KABUL (Reuters) - Afghanistan welcomes the United Nations’ decision to impose sanctions on the Haqqani network and would not negotiate for peace with the group blamed for several high-profile attacks in the country, the presidential spokesman said on Tuesday.
On Monday the U.N. Security Council’s Taliban sanctions committee added the Haqqani network to a U.N. blacklist, the United States said.
Aimal Faizi, President Hamid Karzai’s chief spokesman, said Kabul backed the U.N. decision, but added it should have been made a long time ago to weaken the Haqqanis, a Pashtun tribe allied to the Afghan Taliban, who he said had carried out most of the terrorist attacks in the nation over the past 10 years.
Although the Afghan government is engaged in reconciliation talks with members of the Taliban, it rules out dialogue with the Haqqani group, believed to be based in the unruly border area between Pakistan and Afghanistan.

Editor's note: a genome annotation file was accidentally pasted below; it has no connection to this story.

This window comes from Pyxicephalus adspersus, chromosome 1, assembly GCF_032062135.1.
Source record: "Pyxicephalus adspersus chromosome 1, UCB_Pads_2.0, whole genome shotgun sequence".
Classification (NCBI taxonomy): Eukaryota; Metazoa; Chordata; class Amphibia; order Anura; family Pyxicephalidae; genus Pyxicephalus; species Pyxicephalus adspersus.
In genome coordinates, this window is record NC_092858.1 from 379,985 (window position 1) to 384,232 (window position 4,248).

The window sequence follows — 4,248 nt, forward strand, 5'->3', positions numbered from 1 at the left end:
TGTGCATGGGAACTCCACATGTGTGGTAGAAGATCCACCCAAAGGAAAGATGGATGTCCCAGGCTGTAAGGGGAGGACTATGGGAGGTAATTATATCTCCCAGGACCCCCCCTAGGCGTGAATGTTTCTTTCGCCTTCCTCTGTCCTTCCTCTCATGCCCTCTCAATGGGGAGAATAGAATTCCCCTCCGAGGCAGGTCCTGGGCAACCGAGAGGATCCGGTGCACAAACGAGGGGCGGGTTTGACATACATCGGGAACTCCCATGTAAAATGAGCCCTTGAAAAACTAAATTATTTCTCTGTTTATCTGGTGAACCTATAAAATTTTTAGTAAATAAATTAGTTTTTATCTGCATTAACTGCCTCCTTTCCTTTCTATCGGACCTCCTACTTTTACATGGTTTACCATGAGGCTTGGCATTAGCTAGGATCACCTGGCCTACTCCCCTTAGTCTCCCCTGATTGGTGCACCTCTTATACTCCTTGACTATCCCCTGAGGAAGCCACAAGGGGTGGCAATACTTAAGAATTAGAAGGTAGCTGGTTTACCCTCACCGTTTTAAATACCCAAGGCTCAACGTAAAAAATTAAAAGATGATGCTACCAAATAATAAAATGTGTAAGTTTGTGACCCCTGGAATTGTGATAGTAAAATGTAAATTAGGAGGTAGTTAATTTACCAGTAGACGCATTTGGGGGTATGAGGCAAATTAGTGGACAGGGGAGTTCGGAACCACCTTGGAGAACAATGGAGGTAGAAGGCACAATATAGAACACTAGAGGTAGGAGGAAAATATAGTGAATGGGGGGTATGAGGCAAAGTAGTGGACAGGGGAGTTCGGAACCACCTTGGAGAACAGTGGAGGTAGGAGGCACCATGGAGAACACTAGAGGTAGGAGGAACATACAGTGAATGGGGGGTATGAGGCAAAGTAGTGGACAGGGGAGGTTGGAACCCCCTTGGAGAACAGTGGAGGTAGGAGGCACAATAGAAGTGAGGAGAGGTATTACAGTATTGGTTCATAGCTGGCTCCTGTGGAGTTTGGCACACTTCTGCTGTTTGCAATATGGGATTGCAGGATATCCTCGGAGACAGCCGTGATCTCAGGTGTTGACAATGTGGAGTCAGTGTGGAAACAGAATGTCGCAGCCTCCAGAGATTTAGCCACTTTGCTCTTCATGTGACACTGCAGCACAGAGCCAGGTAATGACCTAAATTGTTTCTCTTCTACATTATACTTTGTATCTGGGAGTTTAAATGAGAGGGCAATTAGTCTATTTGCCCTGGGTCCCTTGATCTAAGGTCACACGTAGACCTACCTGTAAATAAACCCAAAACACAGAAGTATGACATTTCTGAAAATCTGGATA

“We don’t want any kind of deal with the Haqqanis, who were behind many of the attacks on Afghan security forces and civilians including women and children,” Faizi told Reuters.
“We have certain negotiating conditions with armed opposition groups but the Haqqanis do not meet the criteria and they are in the service of a foreign spy agency.”
Afghan and U.S. officials have accused Pakistan’s intelligence agency of using Haqqani militants as proxies in Afghanistan to counter the influence of rival India. Islamabad denies the allegations.
The United States designated the Haqqani network a terrorist organisation in September, a move the group’s commanders said proved Washington was not sincere about peace efforts in Afghanistan.
Isolating the Haqqanis, who were blamed for the 18-hour attack on embassies and parliament in Kabul in April, could complicate efforts to secure peace in Afghanistan as most NATO combat troops prepare to leave by the end of 2014.
The Haqqanis say they are intricately tied to the Afghan Taliban and both groups insist they must act in unison in any peace process.
Most of the Haqqani leaders have already been blacklisted individually.
A report in July by the Center for Combating Terrorism said the Haqqanis run a sophisticated financial network, raising money through kidnapping, extortion and drug trafficking but also having a legitimate business portfolio that includes import/export, transport, real estate and construction interests in Afghanistan, Pakistan and the Gulf.
(This version of the story adds sourcing in final paragraph.)
Writing by Michael Georgy; Editing by Greg Mahlich